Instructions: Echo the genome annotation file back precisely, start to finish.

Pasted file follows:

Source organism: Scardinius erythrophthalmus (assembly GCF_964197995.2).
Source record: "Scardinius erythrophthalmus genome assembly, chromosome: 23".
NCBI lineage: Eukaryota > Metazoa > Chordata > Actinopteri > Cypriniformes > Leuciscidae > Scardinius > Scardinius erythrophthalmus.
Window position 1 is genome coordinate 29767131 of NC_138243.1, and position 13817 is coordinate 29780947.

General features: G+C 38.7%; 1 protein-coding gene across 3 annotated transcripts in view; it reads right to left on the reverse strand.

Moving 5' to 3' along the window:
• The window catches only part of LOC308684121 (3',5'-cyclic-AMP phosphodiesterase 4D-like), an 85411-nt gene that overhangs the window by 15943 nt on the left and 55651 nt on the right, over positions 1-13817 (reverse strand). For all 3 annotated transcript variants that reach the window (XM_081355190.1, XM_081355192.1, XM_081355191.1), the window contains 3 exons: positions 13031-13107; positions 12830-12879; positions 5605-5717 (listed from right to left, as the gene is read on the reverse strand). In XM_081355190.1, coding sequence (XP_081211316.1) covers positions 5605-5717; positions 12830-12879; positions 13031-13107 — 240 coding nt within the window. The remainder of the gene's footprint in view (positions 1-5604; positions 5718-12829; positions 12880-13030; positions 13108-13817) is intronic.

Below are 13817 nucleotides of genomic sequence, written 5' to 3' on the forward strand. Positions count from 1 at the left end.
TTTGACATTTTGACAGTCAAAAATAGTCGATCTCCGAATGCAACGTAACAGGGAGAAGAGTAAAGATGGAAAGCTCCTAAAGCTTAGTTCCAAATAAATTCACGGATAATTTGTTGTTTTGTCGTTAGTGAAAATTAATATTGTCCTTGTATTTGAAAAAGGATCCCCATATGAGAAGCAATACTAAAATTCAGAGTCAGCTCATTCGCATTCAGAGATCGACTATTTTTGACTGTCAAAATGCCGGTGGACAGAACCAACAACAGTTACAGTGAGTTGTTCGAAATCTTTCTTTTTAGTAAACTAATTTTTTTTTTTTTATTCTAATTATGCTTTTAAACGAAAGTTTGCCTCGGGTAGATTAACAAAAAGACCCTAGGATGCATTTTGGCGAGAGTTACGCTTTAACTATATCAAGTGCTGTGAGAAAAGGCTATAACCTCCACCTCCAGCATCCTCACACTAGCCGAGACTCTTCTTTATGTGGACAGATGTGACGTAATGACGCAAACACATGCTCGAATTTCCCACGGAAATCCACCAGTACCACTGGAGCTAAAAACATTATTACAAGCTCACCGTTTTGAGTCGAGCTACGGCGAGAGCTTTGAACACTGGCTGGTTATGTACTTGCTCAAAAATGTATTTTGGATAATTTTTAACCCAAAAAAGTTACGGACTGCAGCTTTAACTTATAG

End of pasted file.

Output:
Source organism: Scardinius erythrophthalmus (assembly GCF_964197995.2).
Source record: "Scardinius erythrophthalmus genome assembly, chromosome: 23".
NCBI lineage: Eukaryota > Metazoa > Chordata > Actinopteri > Cypriniformes > Leuciscidae > Scardinius > Scardinius erythrophthalmus.
Window position 1 is genome coordinate 29767131 of NC_138243.1, and position 13817 is coordinate 29780947.

General features: G+C 38.7%; 1 protein-coding gene across 3 annotated transcripts in view; it reads right to left on the reverse strand.

Moving 5' to 3' along the window:
• The window catches only part of LOC308684121 (3',5'-cyclic-AMP phosphodiesterase 4D-like), an 85411-nt gene that overhangs the window by 15943 nt on the left and 55651 nt on the right, over positions 1-13817 (reverse strand). For all 3 annotated transcript variants that reach the window (XM_081355190.1, XM_081355192.1, XM_081355191.1), the window contains 3 exons: positions 13031-13107; positions 12830-12879; positions 5605-5717 (listed from right to left, as the gene is read on the reverse strand). In XM_081355190.1, coding sequence (XP_081211316.1) covers positions 5605-5717; positions 12830-12879; positions 13031-13107 — 240 coding nt within the window. The remainder of the gene's footprint in view (positions 1-5604; positions 5718-12829; positions 12880-13030; positions 13108-13817) is intronic.

Below are 13817 nucleotides of genomic sequence, written 5' to 3' on the forward strand. Positions count from 1 at the left end.
TTTGACATTTTGACAGTCAAAAATAGTCGATCTCCGAATGCAACGTAACAGGGAGAAGAGTAAAGATGGAAAGCTCCTAAAGCTTAGTTCCAAATAAATTCACGGATAATTTGTTGTTTTGTCGTTAGTGAAAATTAATATTGTCCTTGTATTTGAAAAAGGATCCCCATATGAGAAGCAATACTAAAATTCAGAGTCAGCTCATTCGCATTCAGAGATCGACTATTTTTGACTGTCAAAATGCCGGTGGACAGAACCAACAACAGTTACAGTGAGTTGTTCGAAATCTTTCTTTTTAGTAAACTAATTTTTTTTTTTTTATTCTAATTATGCTTTTAAACGAAAGTTTGCCTCGGGTAGATTAACAAAAAGACCCTAGGATGCATTTTGGCGAGAGTTACGCTTTAACTATATCAAGTGCTGTGAGAAAAGGCTATAACCTCCACCTCCAGCATCCTCACACTAGCCGAGACTCTTCTTTATGTGGACAGATGTGACGTAATGACGCAAACACATGCTCGAATTTCCCACGGAAATCCACCAGTACCACTGGAGCTAAAAACATTATTACAAGCTCACCGTTTTGAGTCGAGCTACGGCGAGAGCTTTGAACACTGGCTGGTTATGTACTTGCTCAAAAATGTATTTTGGATAATTTTTAACCCAAAAAAGTTACGGACTGCAGCTTTAACTTATAG